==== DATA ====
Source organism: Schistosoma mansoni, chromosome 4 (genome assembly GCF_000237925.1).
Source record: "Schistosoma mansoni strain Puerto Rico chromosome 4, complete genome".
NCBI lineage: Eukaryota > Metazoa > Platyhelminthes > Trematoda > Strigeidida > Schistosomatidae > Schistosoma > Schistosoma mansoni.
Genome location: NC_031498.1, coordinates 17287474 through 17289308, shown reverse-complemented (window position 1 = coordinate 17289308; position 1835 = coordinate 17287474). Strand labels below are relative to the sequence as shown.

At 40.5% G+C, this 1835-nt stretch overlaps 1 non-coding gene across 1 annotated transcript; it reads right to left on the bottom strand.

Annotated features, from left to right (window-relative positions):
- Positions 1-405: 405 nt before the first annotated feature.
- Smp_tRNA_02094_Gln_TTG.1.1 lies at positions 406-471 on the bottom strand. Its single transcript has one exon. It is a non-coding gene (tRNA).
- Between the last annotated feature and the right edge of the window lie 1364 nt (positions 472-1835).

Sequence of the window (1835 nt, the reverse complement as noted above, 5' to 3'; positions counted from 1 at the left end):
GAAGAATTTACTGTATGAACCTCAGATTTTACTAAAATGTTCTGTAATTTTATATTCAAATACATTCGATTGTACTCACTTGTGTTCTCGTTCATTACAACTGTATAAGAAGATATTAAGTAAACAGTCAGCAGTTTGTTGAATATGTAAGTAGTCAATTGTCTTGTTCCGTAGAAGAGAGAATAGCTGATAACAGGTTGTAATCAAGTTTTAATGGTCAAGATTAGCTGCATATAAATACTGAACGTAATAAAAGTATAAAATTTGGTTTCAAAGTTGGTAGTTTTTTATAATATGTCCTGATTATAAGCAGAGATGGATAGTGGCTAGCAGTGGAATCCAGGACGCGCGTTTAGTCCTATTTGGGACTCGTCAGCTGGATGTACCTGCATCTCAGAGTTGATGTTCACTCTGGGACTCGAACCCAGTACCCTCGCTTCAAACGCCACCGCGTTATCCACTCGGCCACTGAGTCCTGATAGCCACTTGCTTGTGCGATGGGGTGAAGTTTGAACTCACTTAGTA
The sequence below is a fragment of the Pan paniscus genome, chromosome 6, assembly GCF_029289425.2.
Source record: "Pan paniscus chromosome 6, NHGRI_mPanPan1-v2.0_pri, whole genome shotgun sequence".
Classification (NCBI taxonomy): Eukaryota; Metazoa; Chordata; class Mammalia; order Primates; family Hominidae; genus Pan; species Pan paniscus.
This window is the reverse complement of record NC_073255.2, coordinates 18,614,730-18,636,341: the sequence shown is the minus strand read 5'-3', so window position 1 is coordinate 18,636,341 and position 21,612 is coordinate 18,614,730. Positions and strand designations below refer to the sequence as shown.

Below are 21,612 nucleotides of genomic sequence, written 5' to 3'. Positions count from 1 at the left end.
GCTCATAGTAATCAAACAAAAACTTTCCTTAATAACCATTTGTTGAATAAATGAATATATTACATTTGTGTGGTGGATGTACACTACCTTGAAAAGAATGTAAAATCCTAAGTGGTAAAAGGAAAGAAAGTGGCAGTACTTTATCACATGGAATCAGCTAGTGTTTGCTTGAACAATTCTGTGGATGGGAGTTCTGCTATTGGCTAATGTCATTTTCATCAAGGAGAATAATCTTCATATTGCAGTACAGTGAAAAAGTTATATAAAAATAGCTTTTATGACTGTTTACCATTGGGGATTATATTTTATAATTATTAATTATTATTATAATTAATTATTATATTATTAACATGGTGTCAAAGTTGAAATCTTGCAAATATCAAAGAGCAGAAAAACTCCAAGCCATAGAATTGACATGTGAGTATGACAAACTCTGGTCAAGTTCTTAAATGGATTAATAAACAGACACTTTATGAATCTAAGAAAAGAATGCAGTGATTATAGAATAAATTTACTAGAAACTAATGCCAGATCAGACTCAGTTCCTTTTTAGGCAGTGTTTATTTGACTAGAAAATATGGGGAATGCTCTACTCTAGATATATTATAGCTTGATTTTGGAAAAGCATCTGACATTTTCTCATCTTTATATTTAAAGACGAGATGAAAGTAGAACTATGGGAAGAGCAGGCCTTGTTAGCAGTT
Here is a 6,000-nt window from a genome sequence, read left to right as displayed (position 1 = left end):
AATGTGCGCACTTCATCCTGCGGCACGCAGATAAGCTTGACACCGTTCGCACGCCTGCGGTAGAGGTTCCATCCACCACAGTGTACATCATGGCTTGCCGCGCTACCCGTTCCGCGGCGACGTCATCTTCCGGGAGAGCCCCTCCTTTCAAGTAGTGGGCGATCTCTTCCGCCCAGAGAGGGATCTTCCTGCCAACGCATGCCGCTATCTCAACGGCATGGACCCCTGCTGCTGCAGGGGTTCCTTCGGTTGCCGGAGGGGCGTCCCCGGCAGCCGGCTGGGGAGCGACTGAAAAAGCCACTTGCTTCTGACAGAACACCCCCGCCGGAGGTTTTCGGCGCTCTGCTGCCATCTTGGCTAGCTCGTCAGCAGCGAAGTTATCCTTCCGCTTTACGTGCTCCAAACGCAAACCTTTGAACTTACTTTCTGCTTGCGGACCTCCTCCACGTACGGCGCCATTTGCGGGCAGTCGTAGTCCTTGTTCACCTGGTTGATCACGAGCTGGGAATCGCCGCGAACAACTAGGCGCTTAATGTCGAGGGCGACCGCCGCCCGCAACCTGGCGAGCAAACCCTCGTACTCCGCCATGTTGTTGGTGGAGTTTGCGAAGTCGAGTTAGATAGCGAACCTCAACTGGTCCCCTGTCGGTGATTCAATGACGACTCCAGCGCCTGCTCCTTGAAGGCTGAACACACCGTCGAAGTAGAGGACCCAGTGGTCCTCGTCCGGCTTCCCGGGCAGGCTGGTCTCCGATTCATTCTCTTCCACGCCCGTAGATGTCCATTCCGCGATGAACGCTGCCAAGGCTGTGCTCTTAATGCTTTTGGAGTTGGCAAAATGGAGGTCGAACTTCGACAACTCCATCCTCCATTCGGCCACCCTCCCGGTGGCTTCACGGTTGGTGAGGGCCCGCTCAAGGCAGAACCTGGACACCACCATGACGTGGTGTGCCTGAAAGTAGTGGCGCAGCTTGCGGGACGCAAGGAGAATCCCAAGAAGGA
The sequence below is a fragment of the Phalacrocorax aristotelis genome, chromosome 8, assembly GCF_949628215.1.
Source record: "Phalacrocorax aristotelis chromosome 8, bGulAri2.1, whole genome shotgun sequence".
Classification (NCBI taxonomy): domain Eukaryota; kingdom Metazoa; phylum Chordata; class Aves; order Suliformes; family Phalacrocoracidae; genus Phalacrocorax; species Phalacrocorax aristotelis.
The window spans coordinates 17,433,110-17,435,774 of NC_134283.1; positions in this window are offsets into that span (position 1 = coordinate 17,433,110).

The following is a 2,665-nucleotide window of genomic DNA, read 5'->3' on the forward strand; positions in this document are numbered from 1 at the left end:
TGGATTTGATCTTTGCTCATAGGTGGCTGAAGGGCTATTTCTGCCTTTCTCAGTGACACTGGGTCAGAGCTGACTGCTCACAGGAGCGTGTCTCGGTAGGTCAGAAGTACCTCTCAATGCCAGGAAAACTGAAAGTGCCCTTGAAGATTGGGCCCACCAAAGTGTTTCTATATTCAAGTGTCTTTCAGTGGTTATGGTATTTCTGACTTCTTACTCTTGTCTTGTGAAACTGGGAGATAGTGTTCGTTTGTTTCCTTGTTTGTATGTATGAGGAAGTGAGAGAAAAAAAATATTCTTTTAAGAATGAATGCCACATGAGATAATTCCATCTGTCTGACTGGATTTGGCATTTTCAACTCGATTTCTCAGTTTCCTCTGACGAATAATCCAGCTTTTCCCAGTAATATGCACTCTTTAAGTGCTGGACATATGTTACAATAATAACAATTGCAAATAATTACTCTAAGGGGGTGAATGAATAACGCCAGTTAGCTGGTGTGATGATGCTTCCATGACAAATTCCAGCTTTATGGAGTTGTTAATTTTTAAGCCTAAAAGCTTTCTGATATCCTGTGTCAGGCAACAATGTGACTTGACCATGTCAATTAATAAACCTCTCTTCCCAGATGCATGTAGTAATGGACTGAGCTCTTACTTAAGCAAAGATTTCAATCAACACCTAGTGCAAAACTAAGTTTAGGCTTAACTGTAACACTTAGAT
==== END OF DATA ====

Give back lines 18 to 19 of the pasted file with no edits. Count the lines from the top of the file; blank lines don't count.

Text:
Here is a 6,000-nt window from a genome sequence, read left to right as displayed (position 1 = left end):
AATGTGCGCACTTCATCCTGCGGCACGCAGATAAGCTTGACACCGTTCGCACGCCTGCGGTAGAGGTTCCATCCACCACAGTGTACATCATGGCTTGCCGCGCTACCCGTTCCGCGGCGACGTCATCTTCCGGGAGAGCCCCTCCTTTCAAGTAGTGGGCGATCTCTTCCGCCCAGAGAGGGATCTTCCTGCCAACGCATGCCGCTATCTCAACGGCATGGACCCCTGCTGCTGCAGGGGTTCCTTCGGTTGCCGGAGGGGCGTCCCCGGCAGCCGGCTGGGGAGCGACTGAAAAAGCCACTTGCTTCTGACAGAACACCCCCGCCGGAGGTTTTCGGCGCTCTGCTGCCATCTTGGCTAGCTCGTCAGCAGCGAAGTTATCCTTCCGCTTTACGTGCTCCAAACGCAAACCTTTGAACTTACTTTCTGCTTGCGGACCTCCTCCACGTACGGCGCCATTTGCGGGCAGTCGTAGTCCTTGTTCACCTGGTTGATCACGAGCTGGGAATCGCCGCGAACAACTAGGCGCTTAATGTCGAGGGCGACCGCCGCCCGCAACCTGGCGAGCAAACCCTCGTACTCCGCCATGTTGTTGGTGGAGTTTGCGAAGTCGAGTTAGATAGCGAACCTCAACTGGTCCCCTGTCGGTGATTCAATGACGACTCCAGCGCCTGCTCCTTGAAGGCTGAACACACCGTCGAAGTAGAGGACCCAGTGGTCCTCGTCCGGCTTCCCGGGCAGGCTGGTCTCCGATTCATTCTCTTCCACGCCCGTAGATGTCCATTCCGCGATGAACGCTGCCAAGGCTGTGCTCTTAATGCTTTTGGAGTTGGCAAAATGGAGGTCGAACTTCGACAACTCCATCCTCCATTCGGCCACCCTCCCGGTGGCTTCACGGTTGGTGAGGGCCCGCTCAAGGCAGAACCTGGACACCACCATGACGTGGTGTGCCTGAAAGTAGTGGCGCAGCTTGCGGGACGCAAGGAGAATCCCAAGAAGGA